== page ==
Characterization of Rainfall Runoff Quality from a Shipyard Drydock

Date of Award

Fall 1996

Document Type


Degree Name

Master of Science (MS)


Civil & Environmental Engineering


Environmental Engineering

Committee Director

Gary C. Schafran

Committee Member

A. Osman Akan

Committee Member

Jaewan Yoon

Call Number for Print

Special Collections LD4331.E553 P67


Water quality and hydrological data were collected during seventeen rain events and additional data was obtained from laboratory experiments to characterize the quality of stormwater runoff from a drydock located on the Elizabeth River in Norfolk, Virginia.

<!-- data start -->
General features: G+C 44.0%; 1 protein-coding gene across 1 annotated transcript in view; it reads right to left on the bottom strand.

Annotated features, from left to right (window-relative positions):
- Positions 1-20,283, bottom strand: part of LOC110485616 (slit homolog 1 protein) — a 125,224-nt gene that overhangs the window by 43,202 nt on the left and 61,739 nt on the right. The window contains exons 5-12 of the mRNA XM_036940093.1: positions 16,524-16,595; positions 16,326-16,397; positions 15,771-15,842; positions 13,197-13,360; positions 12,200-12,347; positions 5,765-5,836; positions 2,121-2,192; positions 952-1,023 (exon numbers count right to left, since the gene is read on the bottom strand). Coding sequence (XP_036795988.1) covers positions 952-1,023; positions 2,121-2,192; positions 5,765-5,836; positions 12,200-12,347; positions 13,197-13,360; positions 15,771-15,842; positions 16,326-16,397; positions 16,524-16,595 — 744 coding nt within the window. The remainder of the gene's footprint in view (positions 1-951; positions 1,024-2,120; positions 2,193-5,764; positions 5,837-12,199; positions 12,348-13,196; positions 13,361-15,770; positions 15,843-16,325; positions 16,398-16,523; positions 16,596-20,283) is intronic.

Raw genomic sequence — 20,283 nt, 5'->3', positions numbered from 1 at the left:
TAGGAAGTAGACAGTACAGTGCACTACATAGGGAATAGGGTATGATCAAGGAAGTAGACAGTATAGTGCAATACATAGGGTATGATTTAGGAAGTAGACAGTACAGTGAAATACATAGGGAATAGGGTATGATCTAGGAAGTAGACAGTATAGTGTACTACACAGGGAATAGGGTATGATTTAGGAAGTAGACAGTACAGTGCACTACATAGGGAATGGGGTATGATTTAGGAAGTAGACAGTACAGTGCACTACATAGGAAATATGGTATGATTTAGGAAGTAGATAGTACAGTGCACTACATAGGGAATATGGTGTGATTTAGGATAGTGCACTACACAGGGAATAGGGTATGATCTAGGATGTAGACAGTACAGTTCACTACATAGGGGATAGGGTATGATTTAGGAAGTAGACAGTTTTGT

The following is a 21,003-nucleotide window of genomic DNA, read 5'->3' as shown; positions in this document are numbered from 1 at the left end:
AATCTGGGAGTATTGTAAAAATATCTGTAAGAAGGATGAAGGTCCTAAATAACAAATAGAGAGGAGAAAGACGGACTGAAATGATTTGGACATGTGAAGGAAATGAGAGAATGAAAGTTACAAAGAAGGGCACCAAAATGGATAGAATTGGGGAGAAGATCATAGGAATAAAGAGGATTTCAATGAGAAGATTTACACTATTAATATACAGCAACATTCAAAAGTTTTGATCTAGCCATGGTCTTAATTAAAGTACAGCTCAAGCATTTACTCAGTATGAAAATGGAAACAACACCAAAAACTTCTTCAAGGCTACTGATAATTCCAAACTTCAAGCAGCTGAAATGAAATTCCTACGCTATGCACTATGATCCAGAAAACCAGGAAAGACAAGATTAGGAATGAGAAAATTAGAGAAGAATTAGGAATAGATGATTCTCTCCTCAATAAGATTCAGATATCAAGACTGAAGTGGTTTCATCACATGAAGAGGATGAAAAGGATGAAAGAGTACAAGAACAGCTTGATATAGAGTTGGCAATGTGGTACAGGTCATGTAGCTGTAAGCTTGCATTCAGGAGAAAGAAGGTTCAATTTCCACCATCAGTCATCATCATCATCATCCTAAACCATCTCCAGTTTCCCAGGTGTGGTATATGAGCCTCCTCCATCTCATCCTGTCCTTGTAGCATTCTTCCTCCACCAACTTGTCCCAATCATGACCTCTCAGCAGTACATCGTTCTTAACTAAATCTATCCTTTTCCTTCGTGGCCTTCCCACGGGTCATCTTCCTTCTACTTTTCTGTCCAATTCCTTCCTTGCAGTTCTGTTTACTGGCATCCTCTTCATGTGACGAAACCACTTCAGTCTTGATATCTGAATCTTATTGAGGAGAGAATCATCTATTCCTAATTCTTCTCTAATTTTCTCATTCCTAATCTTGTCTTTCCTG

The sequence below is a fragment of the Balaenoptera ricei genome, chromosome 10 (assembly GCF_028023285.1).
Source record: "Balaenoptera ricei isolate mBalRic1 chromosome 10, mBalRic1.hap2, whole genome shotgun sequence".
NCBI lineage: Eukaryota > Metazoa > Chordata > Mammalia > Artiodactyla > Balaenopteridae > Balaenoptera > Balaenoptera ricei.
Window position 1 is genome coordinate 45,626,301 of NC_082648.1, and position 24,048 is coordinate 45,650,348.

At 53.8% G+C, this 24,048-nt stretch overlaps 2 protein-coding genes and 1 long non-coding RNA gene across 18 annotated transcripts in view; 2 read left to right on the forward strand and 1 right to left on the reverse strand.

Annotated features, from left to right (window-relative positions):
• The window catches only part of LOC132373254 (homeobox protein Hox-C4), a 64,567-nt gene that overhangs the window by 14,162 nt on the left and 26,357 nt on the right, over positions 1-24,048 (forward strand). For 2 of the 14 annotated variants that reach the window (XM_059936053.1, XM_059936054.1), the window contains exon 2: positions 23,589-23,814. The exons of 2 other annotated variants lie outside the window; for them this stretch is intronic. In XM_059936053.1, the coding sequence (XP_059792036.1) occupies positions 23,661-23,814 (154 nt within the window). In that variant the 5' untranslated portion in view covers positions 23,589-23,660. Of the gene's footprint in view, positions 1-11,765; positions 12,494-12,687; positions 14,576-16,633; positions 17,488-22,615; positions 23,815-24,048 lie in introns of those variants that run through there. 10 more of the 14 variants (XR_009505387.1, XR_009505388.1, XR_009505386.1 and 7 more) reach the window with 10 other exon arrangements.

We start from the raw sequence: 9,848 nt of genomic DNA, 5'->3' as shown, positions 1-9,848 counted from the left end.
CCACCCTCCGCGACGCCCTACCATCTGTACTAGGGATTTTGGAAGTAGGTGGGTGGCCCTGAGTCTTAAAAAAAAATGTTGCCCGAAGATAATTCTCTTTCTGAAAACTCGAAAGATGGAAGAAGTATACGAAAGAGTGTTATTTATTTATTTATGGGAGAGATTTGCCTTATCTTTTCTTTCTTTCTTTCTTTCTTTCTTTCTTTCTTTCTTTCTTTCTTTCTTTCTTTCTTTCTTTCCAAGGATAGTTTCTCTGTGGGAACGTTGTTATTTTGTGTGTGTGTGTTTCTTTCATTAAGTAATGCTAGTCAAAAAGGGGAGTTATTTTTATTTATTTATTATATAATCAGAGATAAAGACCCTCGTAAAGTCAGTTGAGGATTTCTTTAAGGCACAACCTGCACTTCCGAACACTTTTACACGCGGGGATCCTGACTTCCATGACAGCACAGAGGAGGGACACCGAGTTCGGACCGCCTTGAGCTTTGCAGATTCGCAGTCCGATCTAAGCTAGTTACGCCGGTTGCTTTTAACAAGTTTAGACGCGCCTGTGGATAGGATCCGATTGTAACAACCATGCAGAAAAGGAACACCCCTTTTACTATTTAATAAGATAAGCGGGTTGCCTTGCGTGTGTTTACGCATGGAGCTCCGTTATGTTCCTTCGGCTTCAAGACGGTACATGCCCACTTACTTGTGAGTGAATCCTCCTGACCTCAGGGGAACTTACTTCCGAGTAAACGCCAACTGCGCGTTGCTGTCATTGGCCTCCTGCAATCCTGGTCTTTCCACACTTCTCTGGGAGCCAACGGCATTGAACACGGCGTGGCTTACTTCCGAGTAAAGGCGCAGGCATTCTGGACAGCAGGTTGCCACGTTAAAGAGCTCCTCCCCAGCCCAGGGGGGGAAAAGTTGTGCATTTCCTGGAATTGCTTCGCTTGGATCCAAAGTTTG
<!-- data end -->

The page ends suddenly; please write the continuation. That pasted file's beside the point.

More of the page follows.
The results indicated that the concentrations of dissolved constituents in drydock runoff increased with decreasing flow rate, while solids concentrations exhibited positive correlation to flow rate, suggesting that the mobilization of particulate matter is velocity driven. Approximating the runoff hydrograph due to a storm event using a simple model enabled derivation of the average time that rainwater resides on the drydock surface before discharge to the river. From the comparison of water quality parameters of river and runoff it was concluded that runoff was immediately diluted by a factor of 10 upon discharge. Predictive equations developed for dissolved and particulate copper, zinc, and lead, indicated that particulate trace metals were mobilized in proportion to overall particulate matter and dissolved zinc and copper concentrations were enhanced by complexation with dissolved organic carbon. Kinetic studies revealed that zinc desorbs rapidly from particulate matter on the drydock. The solubilization of copper appeared to be slightly slower and may have been controlled by dissolved organic carbon. Calcium enhanced removal of zinc from solution, while copper appeared to be unaffected. Results of settling experiments showed that copper, zinc, and lead bound to particulate material in drydock runoff remained suspended in the water column for a long time period and thus may not be easily removed by sedimentation.


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